The Bengal breed originated in 1963 and was produced from crossing a male domestic shorthair with a female Asian Leopard Cat. In the first litter, the males were sterile. The fertile females were again crossed with a domestic shorthair, and produced kittens with spotted coats. In succeeding generations, careful effort has been made to preserve the breed’s wild appearance while cultivating the good nature of a domestic cat. To be considered a true domestic Bengal, the cats must be four generations from the wild.
The highly intelligent Bengal forms close and strong bonds with their humans, seeking attention and placing themselves in the middle of all family activities.
The highly intelligent Bengal forms close and strong bonds with their humans, seeking attention and placing themselves in the middle of all family activities. These are action-oriented cats who excel at running and leaping. They are fantastic jumpers and climbers, and their antics carry a degree of good-humored mischievousness. A Bengal will not be ignored, to the point of being demanding if you try. The breed is so loving, however, that a Bengal is rarely annoying. Sometimes described as “dog like,” you can easily train a Bengal to shake hands, fetch, and even walk on a leash. Unlike many other breeds, the Bengal loves water, scooping out puddles from their dishes to play. They do well with other animals, and are fantastic family pets.
Bengals are muscular, sleek, medium-sized cats with a “glitter” gene that makes their spotted and striped coats shimmer in direct sunlight. The “wild” appearance of the breed is one of its major drawing cards, but these cats are extremely domesticated and have a well-balanced and amiable personality. They stand slightly higher at the hind quarters, and carry their thick tails at a low angle. The rounded head is more long than side, and the broad nose sits above a full muzzle with a pronounced whisker pad. The small ears have round tips and point forward.
Complex color and pattern configurations distinguish the Bengal breed. They exhibit leopard-like spots, rosettes, and marbling. Colors include brown, sorrel, seal-lynx, silver, and pearly white with many subtle variations. Their markings can be brown, black, or gradations of gray. All patterning should be symmetrical on both sides of the body and should swirl and flow with the natural appearance of the musculature. The tails are dark tipped, and the paw pads are also black to dark in color.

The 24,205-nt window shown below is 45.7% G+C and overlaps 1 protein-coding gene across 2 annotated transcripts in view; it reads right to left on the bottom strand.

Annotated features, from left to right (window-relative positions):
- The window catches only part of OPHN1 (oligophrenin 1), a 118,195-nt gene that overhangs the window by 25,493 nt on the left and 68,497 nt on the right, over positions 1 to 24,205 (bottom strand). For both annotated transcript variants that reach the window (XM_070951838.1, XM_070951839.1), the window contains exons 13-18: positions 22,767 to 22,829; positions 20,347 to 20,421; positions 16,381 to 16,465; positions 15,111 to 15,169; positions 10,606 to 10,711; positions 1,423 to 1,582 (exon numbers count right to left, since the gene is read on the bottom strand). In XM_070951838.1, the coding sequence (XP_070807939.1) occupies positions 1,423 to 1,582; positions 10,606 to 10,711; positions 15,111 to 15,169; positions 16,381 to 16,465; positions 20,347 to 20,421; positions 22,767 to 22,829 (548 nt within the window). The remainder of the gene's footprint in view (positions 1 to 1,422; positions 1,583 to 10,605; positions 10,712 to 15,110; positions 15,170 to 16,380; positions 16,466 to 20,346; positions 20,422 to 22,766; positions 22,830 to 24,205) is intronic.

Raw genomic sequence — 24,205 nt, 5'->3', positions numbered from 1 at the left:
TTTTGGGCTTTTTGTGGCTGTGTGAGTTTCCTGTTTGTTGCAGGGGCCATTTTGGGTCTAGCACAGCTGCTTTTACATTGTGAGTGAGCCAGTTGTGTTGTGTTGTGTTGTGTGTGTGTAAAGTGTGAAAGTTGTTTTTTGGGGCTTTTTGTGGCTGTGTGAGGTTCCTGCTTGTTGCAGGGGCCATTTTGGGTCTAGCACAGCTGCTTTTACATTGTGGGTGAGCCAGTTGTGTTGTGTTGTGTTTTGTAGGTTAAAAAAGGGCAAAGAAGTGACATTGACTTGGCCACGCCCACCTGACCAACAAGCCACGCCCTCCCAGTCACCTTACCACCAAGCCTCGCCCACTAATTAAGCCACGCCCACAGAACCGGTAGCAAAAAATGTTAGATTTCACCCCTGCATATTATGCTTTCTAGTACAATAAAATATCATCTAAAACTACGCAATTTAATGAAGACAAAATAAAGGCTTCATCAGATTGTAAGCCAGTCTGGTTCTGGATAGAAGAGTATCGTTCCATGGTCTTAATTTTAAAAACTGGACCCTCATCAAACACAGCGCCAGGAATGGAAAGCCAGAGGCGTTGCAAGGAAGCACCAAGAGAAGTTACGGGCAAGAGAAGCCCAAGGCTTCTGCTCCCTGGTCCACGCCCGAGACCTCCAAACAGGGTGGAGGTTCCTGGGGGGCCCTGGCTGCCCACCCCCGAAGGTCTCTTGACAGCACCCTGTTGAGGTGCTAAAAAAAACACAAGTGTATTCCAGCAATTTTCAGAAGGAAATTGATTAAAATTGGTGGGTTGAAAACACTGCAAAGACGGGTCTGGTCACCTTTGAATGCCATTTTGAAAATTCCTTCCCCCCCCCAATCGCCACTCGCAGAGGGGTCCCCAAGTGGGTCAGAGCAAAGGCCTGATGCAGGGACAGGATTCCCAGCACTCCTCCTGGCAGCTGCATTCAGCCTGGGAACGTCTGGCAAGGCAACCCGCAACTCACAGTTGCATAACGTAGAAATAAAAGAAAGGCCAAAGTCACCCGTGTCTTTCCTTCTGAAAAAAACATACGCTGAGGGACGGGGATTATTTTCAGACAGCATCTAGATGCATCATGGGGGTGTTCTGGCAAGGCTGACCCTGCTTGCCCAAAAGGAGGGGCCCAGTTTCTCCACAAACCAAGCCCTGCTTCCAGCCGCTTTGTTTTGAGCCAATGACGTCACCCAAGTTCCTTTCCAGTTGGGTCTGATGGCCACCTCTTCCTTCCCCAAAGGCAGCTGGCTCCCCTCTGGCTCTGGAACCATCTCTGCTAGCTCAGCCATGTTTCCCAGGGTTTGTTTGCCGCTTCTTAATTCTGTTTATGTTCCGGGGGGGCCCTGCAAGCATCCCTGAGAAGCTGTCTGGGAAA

The Bengal’s coat is short and thick with a soft and luxurious feel when stroked. The breed is wonderfully low maintenance, needing nothing more than a weekly brushing to remove loose hair, and perhaps a good rub down with a chamois leather to help distribute the coat’s natural oils. Should a bath be required, be prepared to get wet. Bengal’s love water and they think bath time equals play time!
Photo credit: Eric Isselee/Shutterstock
Amy Tokic, Editor of PetGuide.com, is a passionate animal lover and proud pet parent of Oscar, a Shih Tzu/Chihuahua cross, and Zed, a Japanese Chin. Her love of animals began in kindergarten, when she brought her stuffed dog Snoopy into class with her every day. Now, she writes about her adventures in pet ownership and tirelessly researches products, news and health related issues she can share with other animal enthusiasts. In her free time, Amy loves perusing used book and record stores, obsessing over the latest pet products available and chasing squirrels with wild abandon (a habit attributed to spending too much time with her pooches).
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